Monday, September 10, 2012


Skulls line the far wall, and I suggest we start there. Each skull has a card with a name and ethnicity.

Unknown woman

Many of the skulls are gypsies and it reminds me of a conversation earlier in the day when we talked about cultural differences. Jess told me gypsy borders on offensive, unacceptably demeaning to traveling communities. The skulls of the gypsies tell a history we all seem to know, and ignore. I say a prayer for the unknown gypsy, touch the labradorite around my neck as a talisman.

I take babylost friends here now among the bones and flesh. I don't know why. I cannot think of anything more morbid and fascinating as the Mutter Museum. It is the home of the stillborn baby. Before I had a stillborn child, this is what I thought when I thought of the stillborn. Babies in formaldehyde and dissected. Perhaps mothers who have held dead babies don't want to see other dead babies in jars, or skeletons from every gestational period articulated into little standing skeletons. Little (two month gestation) to bigger (postpartum). I stare at the one that would have been the size of the miscarriage, if we could have found her body in the bloody mess that poured out of me.

She should have been big enough to find, I whisper.

Earlier in the day, a psychic tells me my miscarried baby was a girl. It is what I thought, I reply. And then I realize in all his readings, the children are girls, even after he is told they are not. Feminine energy. Feminine energy, he repeats.

We see the jars of the stillborn. There is a perfectly normal, beautiful baby with the note, 48 twists in an umbilical cord, the most ever recorded. The baby is still attached. Jess says she is quite jealous of the mother of this baby. She can come here anytime and see her child. Me too, I say. And I am quite jealous, even though this baby has long outlived her mother.

A man the size of my husband says to his wife as she beckons him into a room of body parts, "No. There is a limit to what I am willing to see." And I wonder what disgusts him after the giant colon, and the brains with cancer. The babies? Or the mummified penis, desiccated at the ball sack, darkened into a leather along the shaft? It stands disembodied, next to a vagina in liquid with little wisps of reddish brown hair, and I blush that I notice. What would she look like? Her vagina on display without a uterus even.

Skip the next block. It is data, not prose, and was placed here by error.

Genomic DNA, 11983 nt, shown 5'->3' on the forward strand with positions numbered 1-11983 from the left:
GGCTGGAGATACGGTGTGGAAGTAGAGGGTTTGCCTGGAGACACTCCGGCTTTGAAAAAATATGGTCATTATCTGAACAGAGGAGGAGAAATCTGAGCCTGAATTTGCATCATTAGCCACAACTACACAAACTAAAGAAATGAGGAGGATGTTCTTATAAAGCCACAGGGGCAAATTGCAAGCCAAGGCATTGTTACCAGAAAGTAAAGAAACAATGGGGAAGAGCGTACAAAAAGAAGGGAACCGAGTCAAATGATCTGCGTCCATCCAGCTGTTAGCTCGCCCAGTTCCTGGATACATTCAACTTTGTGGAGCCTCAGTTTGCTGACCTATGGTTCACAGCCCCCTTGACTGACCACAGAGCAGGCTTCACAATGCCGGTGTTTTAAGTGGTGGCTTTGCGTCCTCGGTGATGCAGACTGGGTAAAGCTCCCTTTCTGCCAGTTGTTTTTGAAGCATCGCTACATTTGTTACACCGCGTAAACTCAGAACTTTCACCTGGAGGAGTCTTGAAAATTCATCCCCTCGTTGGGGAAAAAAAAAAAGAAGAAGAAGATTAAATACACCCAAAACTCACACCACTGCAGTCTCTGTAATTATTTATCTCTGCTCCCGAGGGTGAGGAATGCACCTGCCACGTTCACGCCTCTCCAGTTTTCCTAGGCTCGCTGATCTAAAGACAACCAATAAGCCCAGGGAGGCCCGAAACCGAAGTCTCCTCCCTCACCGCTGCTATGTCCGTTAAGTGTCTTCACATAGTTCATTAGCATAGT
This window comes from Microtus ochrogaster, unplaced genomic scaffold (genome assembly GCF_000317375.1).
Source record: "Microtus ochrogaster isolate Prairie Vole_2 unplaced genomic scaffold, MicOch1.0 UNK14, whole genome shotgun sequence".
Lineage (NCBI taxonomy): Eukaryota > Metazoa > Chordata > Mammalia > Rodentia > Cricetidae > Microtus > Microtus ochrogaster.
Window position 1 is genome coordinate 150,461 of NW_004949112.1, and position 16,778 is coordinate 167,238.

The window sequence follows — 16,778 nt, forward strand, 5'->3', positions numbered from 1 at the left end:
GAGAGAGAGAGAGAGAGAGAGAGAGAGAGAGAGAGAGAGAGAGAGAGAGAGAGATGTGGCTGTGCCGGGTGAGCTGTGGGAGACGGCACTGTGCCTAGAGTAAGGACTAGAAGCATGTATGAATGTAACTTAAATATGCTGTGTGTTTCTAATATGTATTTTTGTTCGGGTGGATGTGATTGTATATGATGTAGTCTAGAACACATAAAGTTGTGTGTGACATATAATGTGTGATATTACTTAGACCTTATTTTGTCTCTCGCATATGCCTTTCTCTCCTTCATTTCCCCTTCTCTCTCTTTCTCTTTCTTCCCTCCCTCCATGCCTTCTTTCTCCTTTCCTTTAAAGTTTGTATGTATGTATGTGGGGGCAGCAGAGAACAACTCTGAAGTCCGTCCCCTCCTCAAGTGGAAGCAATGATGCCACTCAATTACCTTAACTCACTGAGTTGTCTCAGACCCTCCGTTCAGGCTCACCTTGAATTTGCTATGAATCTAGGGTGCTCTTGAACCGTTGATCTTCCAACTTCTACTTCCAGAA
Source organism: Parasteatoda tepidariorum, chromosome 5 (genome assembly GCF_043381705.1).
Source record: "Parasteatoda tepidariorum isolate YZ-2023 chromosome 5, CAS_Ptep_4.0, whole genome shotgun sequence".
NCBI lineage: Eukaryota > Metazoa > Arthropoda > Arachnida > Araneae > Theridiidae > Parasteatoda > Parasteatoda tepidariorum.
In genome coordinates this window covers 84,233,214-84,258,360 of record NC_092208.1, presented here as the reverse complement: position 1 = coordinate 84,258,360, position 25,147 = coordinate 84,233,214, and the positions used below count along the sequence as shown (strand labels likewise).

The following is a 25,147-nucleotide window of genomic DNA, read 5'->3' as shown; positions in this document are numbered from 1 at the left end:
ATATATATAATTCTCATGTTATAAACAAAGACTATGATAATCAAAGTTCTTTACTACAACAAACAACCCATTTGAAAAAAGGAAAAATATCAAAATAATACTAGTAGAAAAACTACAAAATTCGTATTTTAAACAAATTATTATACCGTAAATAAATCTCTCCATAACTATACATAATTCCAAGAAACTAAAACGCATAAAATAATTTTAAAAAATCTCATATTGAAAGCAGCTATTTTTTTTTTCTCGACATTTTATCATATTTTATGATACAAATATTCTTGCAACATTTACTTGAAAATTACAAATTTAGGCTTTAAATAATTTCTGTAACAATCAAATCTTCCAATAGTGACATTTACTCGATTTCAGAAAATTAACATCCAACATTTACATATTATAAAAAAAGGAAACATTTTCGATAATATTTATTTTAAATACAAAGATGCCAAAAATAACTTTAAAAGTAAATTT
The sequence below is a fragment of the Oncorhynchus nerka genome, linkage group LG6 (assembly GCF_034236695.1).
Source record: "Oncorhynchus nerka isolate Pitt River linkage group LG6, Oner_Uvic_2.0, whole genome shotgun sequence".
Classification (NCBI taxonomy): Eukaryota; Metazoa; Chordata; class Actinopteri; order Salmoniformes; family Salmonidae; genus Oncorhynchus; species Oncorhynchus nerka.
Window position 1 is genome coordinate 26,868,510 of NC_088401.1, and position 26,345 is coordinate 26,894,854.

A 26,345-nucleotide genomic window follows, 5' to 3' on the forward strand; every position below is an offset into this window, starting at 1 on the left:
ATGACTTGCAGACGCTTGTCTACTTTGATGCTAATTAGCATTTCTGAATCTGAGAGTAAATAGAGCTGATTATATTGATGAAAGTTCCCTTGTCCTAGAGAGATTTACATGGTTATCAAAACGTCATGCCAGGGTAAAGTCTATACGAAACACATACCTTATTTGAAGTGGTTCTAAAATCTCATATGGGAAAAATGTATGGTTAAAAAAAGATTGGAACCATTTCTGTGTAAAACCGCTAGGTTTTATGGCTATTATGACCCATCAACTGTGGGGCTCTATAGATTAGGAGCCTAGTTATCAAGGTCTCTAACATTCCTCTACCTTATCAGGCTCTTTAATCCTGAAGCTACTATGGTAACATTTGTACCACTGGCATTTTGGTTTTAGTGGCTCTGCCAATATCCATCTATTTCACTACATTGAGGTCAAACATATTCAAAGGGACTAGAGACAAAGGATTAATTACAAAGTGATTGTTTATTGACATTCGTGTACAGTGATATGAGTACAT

We head into the gift shop filled with morbid, clever little gifts, like stuffed microbes with eyes, or hand drawn skeletons. I buy a deck of cards labeled Portable Fortitude, days later, sitting in front of my computer, I pick the three of clubs--protection from narcissism, then I laugh and laugh and laugh until the tears fill a jar. I pluck a strand of grief and watch it settle to the bottom, eyes closed and mouth open slightly. It is like a baby in a jar, terribly beautiful only to those who know terrible grief.


When there is a new moon, I bleed. It falls out of me in a humiliating pool, and I hide it in the darkness of midnight. You know you have a good friend when you talk of menses and sex and you lack self-consciousness about wearing a bra. I am not wearing a bra right now.

We walk by a wall in the city that reads MEDUSA BAR inside a white arrow, and I point to it and ask if she recognizes the wall. I walk these streets with the babylost. I feel like a drink with grief. The Medusa Bar is boarded up with a condemned sign from the city. I pretend it isn't, and there is a secret knock, and a bird call, which opens the window from the inside.

You may enter.